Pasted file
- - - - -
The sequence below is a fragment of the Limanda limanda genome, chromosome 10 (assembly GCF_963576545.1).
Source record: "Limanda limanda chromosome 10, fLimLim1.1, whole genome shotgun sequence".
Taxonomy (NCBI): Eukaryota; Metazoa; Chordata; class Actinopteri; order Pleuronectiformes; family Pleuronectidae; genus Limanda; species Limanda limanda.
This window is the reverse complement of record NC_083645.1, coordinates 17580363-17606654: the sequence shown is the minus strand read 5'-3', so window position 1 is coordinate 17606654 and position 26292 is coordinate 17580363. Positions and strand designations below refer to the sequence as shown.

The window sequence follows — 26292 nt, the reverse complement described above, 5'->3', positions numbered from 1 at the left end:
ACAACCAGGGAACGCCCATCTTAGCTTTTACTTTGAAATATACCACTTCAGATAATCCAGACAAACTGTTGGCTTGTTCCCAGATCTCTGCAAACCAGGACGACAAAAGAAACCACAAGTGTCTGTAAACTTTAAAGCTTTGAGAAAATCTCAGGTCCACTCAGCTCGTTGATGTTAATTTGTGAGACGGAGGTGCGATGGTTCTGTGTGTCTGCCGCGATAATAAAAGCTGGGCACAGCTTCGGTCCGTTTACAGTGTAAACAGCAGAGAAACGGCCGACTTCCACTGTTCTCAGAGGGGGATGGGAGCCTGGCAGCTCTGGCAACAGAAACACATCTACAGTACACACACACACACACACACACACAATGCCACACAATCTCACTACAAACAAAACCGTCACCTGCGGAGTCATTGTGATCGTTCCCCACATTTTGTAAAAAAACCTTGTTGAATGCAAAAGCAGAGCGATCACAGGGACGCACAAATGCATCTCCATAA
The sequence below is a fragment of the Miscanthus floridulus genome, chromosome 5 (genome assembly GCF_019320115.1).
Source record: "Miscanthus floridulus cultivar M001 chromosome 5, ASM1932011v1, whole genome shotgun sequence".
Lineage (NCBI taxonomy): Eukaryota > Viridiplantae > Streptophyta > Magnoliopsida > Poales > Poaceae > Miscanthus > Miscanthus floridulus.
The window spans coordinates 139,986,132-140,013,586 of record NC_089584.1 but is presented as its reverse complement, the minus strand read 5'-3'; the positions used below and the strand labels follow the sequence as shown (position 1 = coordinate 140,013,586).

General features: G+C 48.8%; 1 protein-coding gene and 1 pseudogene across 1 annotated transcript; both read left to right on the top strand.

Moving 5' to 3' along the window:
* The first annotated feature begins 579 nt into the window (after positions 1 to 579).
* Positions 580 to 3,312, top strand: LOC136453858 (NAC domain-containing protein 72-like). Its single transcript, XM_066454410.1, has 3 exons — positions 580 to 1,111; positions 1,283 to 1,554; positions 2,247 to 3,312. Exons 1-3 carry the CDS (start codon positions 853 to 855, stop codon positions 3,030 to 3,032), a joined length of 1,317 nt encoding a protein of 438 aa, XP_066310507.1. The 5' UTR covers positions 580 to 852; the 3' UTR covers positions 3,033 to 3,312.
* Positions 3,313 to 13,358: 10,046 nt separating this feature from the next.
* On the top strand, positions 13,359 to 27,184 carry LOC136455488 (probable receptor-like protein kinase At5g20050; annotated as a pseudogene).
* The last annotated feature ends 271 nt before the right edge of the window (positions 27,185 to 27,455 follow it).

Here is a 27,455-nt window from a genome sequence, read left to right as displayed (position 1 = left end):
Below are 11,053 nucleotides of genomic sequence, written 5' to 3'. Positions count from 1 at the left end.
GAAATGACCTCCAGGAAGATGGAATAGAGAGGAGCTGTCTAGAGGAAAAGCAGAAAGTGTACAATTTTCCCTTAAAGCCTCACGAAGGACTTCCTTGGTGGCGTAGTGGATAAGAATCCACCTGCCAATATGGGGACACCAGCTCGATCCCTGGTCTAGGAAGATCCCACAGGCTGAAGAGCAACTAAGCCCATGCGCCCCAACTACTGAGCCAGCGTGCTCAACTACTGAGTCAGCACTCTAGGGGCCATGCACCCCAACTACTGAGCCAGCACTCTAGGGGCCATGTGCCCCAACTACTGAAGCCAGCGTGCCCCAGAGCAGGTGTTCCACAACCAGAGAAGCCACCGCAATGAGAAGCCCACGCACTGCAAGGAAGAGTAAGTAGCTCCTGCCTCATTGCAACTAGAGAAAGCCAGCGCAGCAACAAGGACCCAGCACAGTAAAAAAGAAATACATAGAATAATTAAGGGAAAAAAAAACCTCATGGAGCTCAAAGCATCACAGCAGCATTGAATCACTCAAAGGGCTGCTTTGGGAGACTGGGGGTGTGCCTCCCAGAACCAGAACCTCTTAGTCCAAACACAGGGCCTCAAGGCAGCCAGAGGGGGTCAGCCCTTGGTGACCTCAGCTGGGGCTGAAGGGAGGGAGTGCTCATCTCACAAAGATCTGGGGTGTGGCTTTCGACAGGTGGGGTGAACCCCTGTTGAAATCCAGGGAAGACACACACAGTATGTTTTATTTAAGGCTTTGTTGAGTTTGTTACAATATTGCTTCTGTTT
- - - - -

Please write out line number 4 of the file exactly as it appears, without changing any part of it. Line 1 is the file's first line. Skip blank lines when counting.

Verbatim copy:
This window is the reverse complement of record NC_083645.1, coordinates 17580363-17606654: the sequence shown is the minus strand read 5'-3', so window position 1 is coordinate 17606654 and position 26292 is coordinate 17580363. Positions and strand designations below refer to the sequence as shown.